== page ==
Some fresh tasty vegetables [talent], a dash of hot sauce [ideas], knob of butter [agency], a glug of ageing wine [experience], a crumble of stock [collaboration]? Then there is the cooking … time, space and don’t get me started on the utensils!
Ian Andrews, installation view at Artists Workhouse in Studley
The complexities of ‘what ingredients make for a successful artist?’ led Stryx, an independent art space in Birmingham to set up their SOUP residency programme back in 2015. SOUP representing in simple terms, a mixing of artists in a shared studio space for a length of time.
The SOUP residency, now in its fourth year, has given over twenty artists the chance to work collaboratively in a large multifunctional studio space for a two-month period, framed by three open-studio exhibitions. This gave audiences the chance to see how a group of artists can progress with their work during a residency period.
In 2017, the SOUP residency entered new culinary territories with the launch of SLOW COOKER: SOUP PT IV with the support of Arts Council England and Birmingham City Council. This version of the residency saw the SOUP residency transform and transpose into a two-month paid residency for six artists: Ian Andrews, Hannah Taylor + Emily Scarrott, Thomas Kilby, Amy McLelland and Frederick Hubble. The project then morphed into a touring exhibition spanning across the West Midlands area. Working in collaboration with Asylum Gallery in Wolverhampton, Meter Room in Coventry, Direct Art Action in Sutton Coldfield and Artist Workhouse in Studley, Warwickshire.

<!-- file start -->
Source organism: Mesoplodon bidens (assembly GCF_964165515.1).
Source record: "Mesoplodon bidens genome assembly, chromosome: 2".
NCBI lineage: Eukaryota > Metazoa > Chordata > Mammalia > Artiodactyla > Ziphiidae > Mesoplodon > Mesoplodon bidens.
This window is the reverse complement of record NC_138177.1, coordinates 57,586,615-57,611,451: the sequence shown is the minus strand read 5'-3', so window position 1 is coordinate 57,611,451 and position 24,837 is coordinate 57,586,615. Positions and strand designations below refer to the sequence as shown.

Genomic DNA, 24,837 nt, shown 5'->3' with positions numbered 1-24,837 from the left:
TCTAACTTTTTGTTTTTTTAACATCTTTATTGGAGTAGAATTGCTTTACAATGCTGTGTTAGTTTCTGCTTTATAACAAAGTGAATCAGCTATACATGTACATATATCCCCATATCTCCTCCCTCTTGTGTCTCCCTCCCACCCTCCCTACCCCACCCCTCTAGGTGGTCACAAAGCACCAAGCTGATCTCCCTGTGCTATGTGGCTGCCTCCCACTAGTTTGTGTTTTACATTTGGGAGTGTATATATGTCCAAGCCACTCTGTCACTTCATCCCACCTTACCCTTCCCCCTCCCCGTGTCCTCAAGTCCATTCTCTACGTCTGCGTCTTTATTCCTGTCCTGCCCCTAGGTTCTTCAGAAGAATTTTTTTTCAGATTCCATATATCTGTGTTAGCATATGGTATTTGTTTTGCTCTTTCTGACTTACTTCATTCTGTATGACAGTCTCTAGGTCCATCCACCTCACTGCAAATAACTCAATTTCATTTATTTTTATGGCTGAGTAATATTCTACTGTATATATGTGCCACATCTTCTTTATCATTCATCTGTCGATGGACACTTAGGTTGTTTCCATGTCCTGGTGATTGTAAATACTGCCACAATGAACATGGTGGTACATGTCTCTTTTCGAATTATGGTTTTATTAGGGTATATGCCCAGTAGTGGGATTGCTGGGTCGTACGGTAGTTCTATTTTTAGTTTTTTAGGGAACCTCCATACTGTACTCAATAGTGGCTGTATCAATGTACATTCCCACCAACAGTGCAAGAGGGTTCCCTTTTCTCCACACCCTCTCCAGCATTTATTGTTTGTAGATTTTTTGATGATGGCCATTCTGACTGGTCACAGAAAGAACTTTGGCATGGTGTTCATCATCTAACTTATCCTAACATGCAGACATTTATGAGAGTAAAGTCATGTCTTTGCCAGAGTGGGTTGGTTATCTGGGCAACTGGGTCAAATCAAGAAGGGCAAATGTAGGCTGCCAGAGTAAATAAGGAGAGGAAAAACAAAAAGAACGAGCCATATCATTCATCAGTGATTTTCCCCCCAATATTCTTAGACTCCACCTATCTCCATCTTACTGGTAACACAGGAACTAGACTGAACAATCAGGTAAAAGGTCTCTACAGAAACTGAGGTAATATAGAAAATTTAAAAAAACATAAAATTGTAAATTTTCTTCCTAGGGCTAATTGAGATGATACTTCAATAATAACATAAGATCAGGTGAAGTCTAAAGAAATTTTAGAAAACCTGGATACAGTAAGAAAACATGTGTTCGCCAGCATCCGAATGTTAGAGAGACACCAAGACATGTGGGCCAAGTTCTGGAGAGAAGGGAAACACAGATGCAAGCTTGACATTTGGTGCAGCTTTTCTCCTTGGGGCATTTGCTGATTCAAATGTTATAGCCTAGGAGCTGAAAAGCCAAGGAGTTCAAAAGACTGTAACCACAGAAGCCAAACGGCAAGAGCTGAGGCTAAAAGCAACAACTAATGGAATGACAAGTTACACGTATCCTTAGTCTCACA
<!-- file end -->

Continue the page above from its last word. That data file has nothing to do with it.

As an alumnus of 2016 SOUP PT III, I observed and followed this recent transformation of the SOUP to SLOW COOKER residency, in an attempt to reveal the ups and downs of such an experience and its role in nurturing artistic talent.
I kept a keen eye on the SLOW COOKER artistic residency programme, with regular engagements with those involved. I will begin by highlighting some of the radiant outcomes. First and foremost, it has given momentum to six artists to allow themselves the time and space make and show work. The importance of this should never be underestimated. The SOUP residencies, like many before, have given a chance for artists to reconnect, reapply and re-energise their practices. For some, this experience has given them reason to make again, for others it has given them a fresh opportunity to experiment with new ways of working and showing. This includes the encouragement to explore ways in which to engage with the public, gained through a number of public exhibitions, engagements and participatory events.
The three open-studio exhibitions that were on at show at Stryx Gallery between May 2017 and July 2017 were, as ever, well curated, considered and received, with the knowledgeable support of the directors of the gallery: Karolina Korupczynska and Anna Katarzyna Domejko; as well as vital input from curator Roma Piotrowska who delivered four useful curatorial and mentoring workshops for the artists during their residencies.
These exhibitions consisted of a series of mixed media, process and live works. As a viewer I gained a sensation that all of the works in some way revealed a sense of curiosity about the seemingly bizarre and capitalist world in which we live. These works spanned research including magical displays of faux food, exploration of artworld fame, to repetitive body-based performances themed around social trauma, to the mythical origins and futures of our natural oceans.